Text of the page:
“For iOS 9 Apple introduced a couple of new technologies related to its Safari web browser. The first is the ability of developers to write extensions for Safari that would be approved by Apple and distributed through the App Store,” Mark Hibben writes for Seeking Alpha. “The second is the ability to write a content blocking extension for Safari.”
“An article in AppleInsider pointed out that web publishers stand to lose over $20 billion in advertising revenue this year, and almost double that in 2016, presumably due to the impact of iOS 9,” Hibben writes. “Marco Arment posted a blog piece predicting the demise of the web advertising business model: ‘Web publishers had things pretty nice for a while. Those days are over. It won’t be easy for many to move on, and not everyone will make it.'”
“The use of ad blockers will only accelerate a process that is already underway in Internet content delivery. This is a shift away from advertising supported content delivery (the general purpose web page, but also advertising supported video and music services), to subscription based content,” Hibben writes. “In the new subscription model, the general purpose web browser will tend to be less preferred as a means of access than custom created apps. Even though content delivery will still be Internet based, the user client will tend to be an app downloaded from an app store. This makes the accessing process more secure for the provider and will tend to reduce fraud and hacking.”
“If Apple’s iOS profitability is any indication, revenue and profits will be quickly drained out of the advertising supported tier of the Internet,” Hibben writes. “In the June quarter, Google made $3.6 billion (20% of total) in revenue from its Network category, which is mostly from partner sites’ display advertising. Losing a significant portion of this revenue could produce something most Google investors don’t anticipate: negative growth.”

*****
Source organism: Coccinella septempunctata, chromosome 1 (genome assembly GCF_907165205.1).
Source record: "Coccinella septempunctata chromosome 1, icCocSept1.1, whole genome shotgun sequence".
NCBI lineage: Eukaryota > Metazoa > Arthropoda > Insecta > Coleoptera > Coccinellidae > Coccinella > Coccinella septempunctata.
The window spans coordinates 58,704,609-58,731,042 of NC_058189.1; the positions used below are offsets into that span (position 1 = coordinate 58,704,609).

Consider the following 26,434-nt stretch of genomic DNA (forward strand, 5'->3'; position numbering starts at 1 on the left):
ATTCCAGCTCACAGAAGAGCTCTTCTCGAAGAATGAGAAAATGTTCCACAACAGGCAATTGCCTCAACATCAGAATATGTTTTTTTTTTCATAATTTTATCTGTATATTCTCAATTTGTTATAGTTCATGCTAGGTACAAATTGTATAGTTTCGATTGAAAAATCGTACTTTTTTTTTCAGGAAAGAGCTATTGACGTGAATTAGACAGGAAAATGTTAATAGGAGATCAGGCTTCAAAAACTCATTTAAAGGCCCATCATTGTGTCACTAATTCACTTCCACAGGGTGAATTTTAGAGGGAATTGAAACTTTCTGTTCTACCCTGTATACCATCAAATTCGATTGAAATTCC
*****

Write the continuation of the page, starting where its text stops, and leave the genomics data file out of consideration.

Read more in the full article here.
MacDailyNews Take: Somewhere there’s a happy medium in the land of free-to-visit websites, where the ads support the publishers’ operating costs (and even – gasp! – some profit) and actually work for the users (you find a good deal on an SSD drive, for example), yet don’t bombard the user with too many ads, etc. At MacDailyNews, we’re working diligently to get there (more info here) and we thank you for your support!
Hopefully, Apple’s tools can assist users in getting better experiences without harming their favorite sites and there is never anything even remotely close to the backlash a Jeffries analyst described in June “where certain sites are ‘not optimized for use with Safari.'”
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Apple News is fast, responsive, enjoyable, and it might become your only news app – July 15, 2015
Apple News shows that Apple wants to bolster and profit from ads, not eliminate them – July 10, 2015
How Apple’s mobile ad-blocker could backfire on the company and iPhone, iPad users – June 12, 2015
Hats off to Web advertising – no, really – July 6, 2015
Apple’s support of mobile ad blocking may upend how the web works – June 12, 2015
iOS 9 lets app developers make ad blockers for Safari – June 10, 2015